After late-payment rates on consumer loans fell during the pandemic’s early stages, lenders spent the last two years waiting for what they called a “normalization.”
That return to normalcy is finally here, as delinquencies on credit cards and auto loans have recently either nearly reached or surpassed their pre-pandemic levels. The higher delinquency rates, which typically lead to banks charging off more loans in default, mark an end to a period of exceedingly strong credit performance.
Executives in the consumer lending industry are anticipating that credit metrics will continue to worsen, though they hope the situation will remain manageable even in the event that the economy tips into recession.
Capital One Financial is “assuming some continued pressure on delinquencies and charge-offs” as the economy continues to worsen, a top executive said at a conference Tuesday
“Once you reach those 2019 levels, if things continue to worsen, you can’t really say that’s normalizing anymore, right?” said Jeff Norris, senior vice president of finance at the McLean, Virginia-based lender. “So I think we’re about to drop that word from our vocabulary.”
Across the industry, severe delinquencies of at least 90 days on credit cards jumped to 2.26% in the first quarter, surpassing the roughly 2% rate in the first quarter of 2020, according to a report from credit bureau TransUnion. The increase was driven by subprime borrowers, who have been more vulnerable to inflation and interest rate hikes than borrowers with higher credit scores.
U.S. credit card balances are also continuing to rise, jumping to $917 billion in the first quarter from $769 billion in the first quarter of 2022.
That’s partly because cardholders are repaying their debt at more normal rates, a shift from earlier in the pandemic, when many consumers used their savings and government stimulus checks to pay off their cards more quickly. But growing balances also reflect a continuing release of pent-up demand after spending options were limited during the pandemic.
“As people are using credit more and just living their lives more, we’re seeing balances increase,” said Michele Raneri, vice president of U.S. research and consulting at TransUnion.
Rising delinquencies aren’t happening just in credit cards. More borrowers are also falling behind on their personal loan and auto loan payments, and delinquency rates in those segments are now above pre-pandemic levels, according to the TransUnion data.
Weaker trends in the once-booming auto sector have prompted Detroit-based Ally Financial, one of the country’s largest auto lenders, to take a more cautious approach this year. The company dialed up its reserves in case more of its pandemic-era loans turn sour, and it is focusing more on loans to car buyers with super-prime credit scores.
The picture continues to look healthy in mortgages, as homeowners are generally staying current on their payments.
“Homeowners, on average, are in really solid shape,” said Warren Kornfeld, senior vice president at Moody’s Investors Service. “They’ve got record amounts of home equity. They have by and large locked in a large part of their housing costs at really low rates.”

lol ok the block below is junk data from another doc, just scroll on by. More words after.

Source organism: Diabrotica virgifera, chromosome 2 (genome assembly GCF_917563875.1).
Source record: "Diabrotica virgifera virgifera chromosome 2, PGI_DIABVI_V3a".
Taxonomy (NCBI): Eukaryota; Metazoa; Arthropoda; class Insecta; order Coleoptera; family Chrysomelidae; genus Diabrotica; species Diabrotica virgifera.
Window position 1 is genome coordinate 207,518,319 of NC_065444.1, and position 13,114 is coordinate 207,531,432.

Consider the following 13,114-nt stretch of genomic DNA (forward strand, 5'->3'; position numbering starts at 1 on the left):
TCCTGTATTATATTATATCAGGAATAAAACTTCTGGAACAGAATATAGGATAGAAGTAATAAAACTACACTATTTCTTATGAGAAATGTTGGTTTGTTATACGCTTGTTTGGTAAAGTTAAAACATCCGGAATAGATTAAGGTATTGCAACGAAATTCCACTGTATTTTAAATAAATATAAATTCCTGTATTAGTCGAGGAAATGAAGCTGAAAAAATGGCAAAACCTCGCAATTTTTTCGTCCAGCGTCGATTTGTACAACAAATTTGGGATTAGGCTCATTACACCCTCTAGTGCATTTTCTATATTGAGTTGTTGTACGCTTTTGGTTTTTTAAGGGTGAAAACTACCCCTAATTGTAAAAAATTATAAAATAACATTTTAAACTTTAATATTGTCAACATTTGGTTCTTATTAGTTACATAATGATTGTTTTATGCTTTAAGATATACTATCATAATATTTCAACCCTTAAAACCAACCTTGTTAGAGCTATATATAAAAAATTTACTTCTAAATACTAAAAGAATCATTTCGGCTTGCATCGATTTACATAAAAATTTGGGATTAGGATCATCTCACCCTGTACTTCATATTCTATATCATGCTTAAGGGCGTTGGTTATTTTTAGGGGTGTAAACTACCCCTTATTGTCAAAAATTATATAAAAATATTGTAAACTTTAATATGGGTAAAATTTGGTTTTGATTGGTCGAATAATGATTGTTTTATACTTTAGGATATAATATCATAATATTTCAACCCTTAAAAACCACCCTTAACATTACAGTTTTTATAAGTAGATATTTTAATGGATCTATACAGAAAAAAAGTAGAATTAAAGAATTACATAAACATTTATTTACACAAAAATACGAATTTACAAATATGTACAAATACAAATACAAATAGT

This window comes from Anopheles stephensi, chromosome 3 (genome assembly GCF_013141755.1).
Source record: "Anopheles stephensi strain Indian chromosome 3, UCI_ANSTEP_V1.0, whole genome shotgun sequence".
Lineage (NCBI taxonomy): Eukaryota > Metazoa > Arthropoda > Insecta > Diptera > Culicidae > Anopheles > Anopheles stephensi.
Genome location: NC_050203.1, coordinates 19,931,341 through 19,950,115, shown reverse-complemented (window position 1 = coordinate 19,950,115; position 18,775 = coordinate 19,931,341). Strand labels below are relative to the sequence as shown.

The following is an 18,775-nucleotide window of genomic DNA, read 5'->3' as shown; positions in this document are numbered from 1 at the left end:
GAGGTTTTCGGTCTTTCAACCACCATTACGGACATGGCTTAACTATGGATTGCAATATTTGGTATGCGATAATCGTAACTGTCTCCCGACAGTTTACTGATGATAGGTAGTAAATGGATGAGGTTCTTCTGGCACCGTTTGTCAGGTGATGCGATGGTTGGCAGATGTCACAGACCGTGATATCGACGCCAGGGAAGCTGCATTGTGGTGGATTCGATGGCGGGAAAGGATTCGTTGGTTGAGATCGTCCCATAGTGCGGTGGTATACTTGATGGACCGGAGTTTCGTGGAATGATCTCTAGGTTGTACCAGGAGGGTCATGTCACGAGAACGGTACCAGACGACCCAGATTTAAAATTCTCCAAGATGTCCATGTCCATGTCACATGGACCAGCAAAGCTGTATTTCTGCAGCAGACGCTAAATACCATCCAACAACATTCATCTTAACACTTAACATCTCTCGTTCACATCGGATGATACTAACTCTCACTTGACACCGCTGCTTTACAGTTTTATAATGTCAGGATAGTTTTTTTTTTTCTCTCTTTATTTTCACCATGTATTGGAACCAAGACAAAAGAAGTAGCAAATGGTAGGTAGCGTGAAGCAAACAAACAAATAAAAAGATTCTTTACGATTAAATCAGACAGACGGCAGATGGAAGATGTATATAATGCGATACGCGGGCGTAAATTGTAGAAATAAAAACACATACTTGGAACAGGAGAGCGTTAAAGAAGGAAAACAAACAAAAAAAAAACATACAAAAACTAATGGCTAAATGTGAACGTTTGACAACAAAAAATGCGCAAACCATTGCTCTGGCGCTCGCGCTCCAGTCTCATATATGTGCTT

Renters are faring worse, though, as their cost of living jumps. And if the unemployment rate starts to climb, they will come under more pressure, Kornfeld said.
The job market has held up thus far, with employers continuing to add jobs even as the Federal Reserve looks to cool the economy by raising borrowing costs. The country added 253,000 jobs in April, beating economists’ expectations. The 3.4% unemployment rate is the lowest in decades.
Moody’s sees a mild recession ahead, with the unemployment rate peaking around 5%. Under that scenario, credit card defaults will likely reach 5% next year, up from 3.5% in 2019, the ratings agency predicts.
“Consumer credit is all about the job market,” Kornfeld said, and “we are at a pivot.”
Nonbank lenders who specialize in subprime loans have been showing signs of stress for some time, as lower-income borrowers generally accumulated relatively small cushions during the pandemic. But banks, whose customers are more likely to have stronger credit scores, are now also reporting a return to more normal delinquency rates.
At JPMorgan Chase, credit card delinquencies of at least 30 days hit 1.68% in the first quarter, up from 1.09% a year earlier. Other big banks reported similar jumps, with credit card delinquency rates climbing to 1.81% at Bank of America and 2.26% at Wells Fargo.
Though subprime borrowers are struggling more, consumers in the aggregate continue to be “remarkably strong,” and delinquencies remain “very manageable,” Wells Fargo CEO Charlie Scharf said at a conference this month.
“When we talk about things getting worse, it’s still from remarkably good levels,” Scharf said during a panel discussion at the Milken Institute Global Conference.
So far, the deterioration in consumer credit performance has remained within expectations, according to RBC Capital Markets analyst Jon Arfstrom.
Consumer lenders are “taking a watchful and cautious approach,” and they’re bumping up their reserves to cover potential loan losses in the event that the economy gets moderately worse, Arfstrom wrote in a research note.
“Overall, we continue to believe credit can perform better than feared given the health of consumer balance sheets and the still low unemployment rate,” he wrote.
Still, investors are weighing the possibility that a severe downturn will take a larger toll on lender balance sheets, according to Arfstrom, who wrote that sentiment will likely remain cautious “until signs of stabilization in credit metrics emerge.”